“Well, General,” said he, “whom do you want for colonel of your regiment?”

“I want Mr. Henry Deming, late mayor of Hartford.”

Be it known that Mr. Deming was with me at the Charleston convention. He was a thorough Democrat, and even a little more pronounced on the slavery question than I was. As mayor of Hartford he had called the city council together to consult if my troops should be allowed to go through Hartford on the way to the war. He was a true, loyal man, who did not believe in having a war, but who was a patriot to the core. He died the first Republican representative to Congress that was ever elected in the Hartford district.

“Why,” said the governor, “Deming will never go to the war in the world.”

“Well, Governor, if you offer him the appointment and he doesn't go, it will be his fault and not yours, won't it?”

“Oh, well, I will appoint him if you desire, but I don't think it will do any good; you will have to select somebody else, I guess.”

“It may be so,” I said; “I guess I will go and see Deming.”

So I walked over to Mr. Deming's office, called upon him, and after the usual chat between old friends, I said: “Deming, I am going to raise a regiment in Connecticut for a special service, and I want a good man for colonel,--I want you.”

“Well, if you do, you cannot have me, because Governor Buckingham would never appoint me.” [300]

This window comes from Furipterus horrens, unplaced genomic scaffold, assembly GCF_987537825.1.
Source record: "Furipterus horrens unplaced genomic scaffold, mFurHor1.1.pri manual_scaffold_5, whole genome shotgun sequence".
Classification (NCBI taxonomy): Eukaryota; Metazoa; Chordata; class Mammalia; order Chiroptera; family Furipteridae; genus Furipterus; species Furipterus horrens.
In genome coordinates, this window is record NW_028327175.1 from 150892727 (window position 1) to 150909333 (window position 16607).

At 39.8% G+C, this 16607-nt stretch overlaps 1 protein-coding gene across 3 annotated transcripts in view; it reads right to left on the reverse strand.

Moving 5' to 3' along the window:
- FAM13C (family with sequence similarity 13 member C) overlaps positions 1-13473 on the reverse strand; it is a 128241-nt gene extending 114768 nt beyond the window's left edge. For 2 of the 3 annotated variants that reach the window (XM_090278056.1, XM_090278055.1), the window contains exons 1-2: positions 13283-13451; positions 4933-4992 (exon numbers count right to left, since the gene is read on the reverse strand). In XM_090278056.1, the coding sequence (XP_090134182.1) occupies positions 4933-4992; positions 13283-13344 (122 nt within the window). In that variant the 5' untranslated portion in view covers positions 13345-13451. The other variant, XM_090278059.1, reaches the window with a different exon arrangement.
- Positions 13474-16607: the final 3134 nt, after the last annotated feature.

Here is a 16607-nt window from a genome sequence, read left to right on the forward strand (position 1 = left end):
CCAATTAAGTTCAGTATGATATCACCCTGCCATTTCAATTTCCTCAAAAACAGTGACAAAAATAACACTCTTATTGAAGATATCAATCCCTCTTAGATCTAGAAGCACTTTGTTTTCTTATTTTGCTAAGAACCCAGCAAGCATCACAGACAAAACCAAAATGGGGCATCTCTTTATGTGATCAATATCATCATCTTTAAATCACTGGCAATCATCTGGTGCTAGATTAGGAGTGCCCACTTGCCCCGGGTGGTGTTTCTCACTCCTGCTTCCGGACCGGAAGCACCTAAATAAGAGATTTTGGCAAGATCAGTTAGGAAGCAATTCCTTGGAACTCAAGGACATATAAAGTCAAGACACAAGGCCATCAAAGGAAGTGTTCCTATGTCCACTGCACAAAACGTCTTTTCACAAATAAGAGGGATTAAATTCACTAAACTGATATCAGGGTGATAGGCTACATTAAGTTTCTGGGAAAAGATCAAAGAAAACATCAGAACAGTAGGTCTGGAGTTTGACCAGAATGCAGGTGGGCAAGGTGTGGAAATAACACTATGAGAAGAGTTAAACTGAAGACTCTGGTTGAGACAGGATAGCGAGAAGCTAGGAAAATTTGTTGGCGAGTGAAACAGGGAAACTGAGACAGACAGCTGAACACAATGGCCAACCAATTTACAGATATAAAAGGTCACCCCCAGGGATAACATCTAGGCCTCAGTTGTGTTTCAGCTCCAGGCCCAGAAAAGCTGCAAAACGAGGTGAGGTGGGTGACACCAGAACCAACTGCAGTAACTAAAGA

“Then I suppose if he would, you would serve with me. I cannot tell you now what the service will be, but it will be a highly honorable one, and I hope a fortunate one. You had better not let this great war go by without taking a hand in it in behalf of the country, for the sake of your posterity.”

“But do you think Governor Buckingham will appoint me?”

“If he won't, you will have done your duty. But I think he will; I think he will not only appoint you but will let you nominate to him every officer of your regiment, and will expect you to raise the men,--and I expect you to raise them Democrats, every one of them, like you and me.”

“General, you are wild.”

“Very well,” I said; “put on your hat and let us go over and see the governor, and see whether I am wild or not.”

So we walked over together, and I said:--

“Governor, I spoke to you this morning about raising a regiment in Connecticut for special service. Now I want to recommend to you as colonel of that regiment to raise the men, my old Democratic friend, Mr. Deming, whom you know very well, and I want you to give him full sway in raising his men and nominating the officers, because I want a Democratic regiment out of Hartford.”

“I hope you will get it and another one too,” said the governor; and then to Deming: “If you will serve, I will have your commission made out at once.”

It was done, and Colonel Deming took his oath of office. I walked down with him to his house and congratulated him upon his appointment, with which he was as pleased as a child with a rattle.

I went thence to Vermont and met Governor Fairbanks. I talked to him pretty much as I had to Governor Buckingham. I told him that I wanted two gentlemen who had been my associates in the Charleston convention appointed colonel and lieutenant-colonel of a regiment which I desired to raise in Vermont.

“You shall have them,” said he.

“And I want from Vermont a battery in addition,--you have good horses here,--and I will have my men select their own horses; I have a right to pay for them.” [301]

The cause of the War.

[302] [303]

To this he agreed. Col. Stephen Thomas was appointed colonel of that regiment.